Sir Isaac Newton is best known for his theories regarding gravity and laws of motion on earth (we all know the apple story by now). In short, Newton theorizes that all matter is self-contained and that the only way to change matter is by force or collision; heating, freezing it, burning it, dropping it, hitting it.
But what Newton and many scientists do not account for is the “energy” of our world that is generated by essentially everything around us (our thoughts, feelings, plants, animals, etc…). In simple, commercial terms….think of the Na’vi (blue people) in “Avatar”.
If you’re an athlete or have been in a position where only your sheer willpower was the only way out of a jam, then I’m sure you have experience in the power of human intention. Be it “chi power” or just an “adrenaline rush”, I believe we all the power to do things that could not be explained by Sir Isaac Newton.
In 1985 Harvard Benson went against the typical scientific grain and conducted self-heating/energy tests with a group of Tibeten monks. Here is what he found…
Performed by: Herbert Benson – Cardiologist at Harvard Medical School
Experiment Details: In 1985, a group of Tibetan monks were put into a room with temperatures approaching freezing, while a fellow monk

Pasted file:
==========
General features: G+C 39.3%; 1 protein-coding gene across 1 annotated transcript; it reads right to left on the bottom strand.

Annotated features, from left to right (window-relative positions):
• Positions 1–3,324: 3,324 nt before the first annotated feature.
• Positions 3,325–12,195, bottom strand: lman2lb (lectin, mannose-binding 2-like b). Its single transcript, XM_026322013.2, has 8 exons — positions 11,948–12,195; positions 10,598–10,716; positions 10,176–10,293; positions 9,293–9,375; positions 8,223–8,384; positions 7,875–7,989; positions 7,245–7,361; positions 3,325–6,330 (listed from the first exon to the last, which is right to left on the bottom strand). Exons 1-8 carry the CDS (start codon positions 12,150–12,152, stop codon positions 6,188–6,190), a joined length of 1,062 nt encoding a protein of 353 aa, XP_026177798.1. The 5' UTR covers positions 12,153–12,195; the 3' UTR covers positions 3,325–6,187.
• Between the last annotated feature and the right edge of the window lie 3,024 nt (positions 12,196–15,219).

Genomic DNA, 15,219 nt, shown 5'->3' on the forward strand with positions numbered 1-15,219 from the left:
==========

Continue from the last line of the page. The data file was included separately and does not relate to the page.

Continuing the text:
draped them in cold, wet sheets. These severe conditions would normally send the body into shock, the core temperature plummeting,
and result in a loss of consciousness and vital signs after only a 12 degree drop in body temperature.
Instead of trembling from the cold, the monks began to sweat, causing steam to rise from the sheets. In an hour they were dry, and two other
ice-cold, wet sheets were placed on the monks, one after another – both were quickly dried by the heat generated by the monks.
Results: Herbert Benson and his team of scientists found that these monks had raised their temperatures by up to 17°F and lowered their
metabolism by more than 60%.
They had done all of this with the power of their thoughts and intentions.
Source: H. Benson et al., “Body temperature changes during the practice of g tum-mo (heat) yoga,” Nature
1982; 295: 234-6; H. Benson, “Body temperature changes during the practice of g tum-mo yoga (Matters
Arising),” Nature, 1982; 298: 402.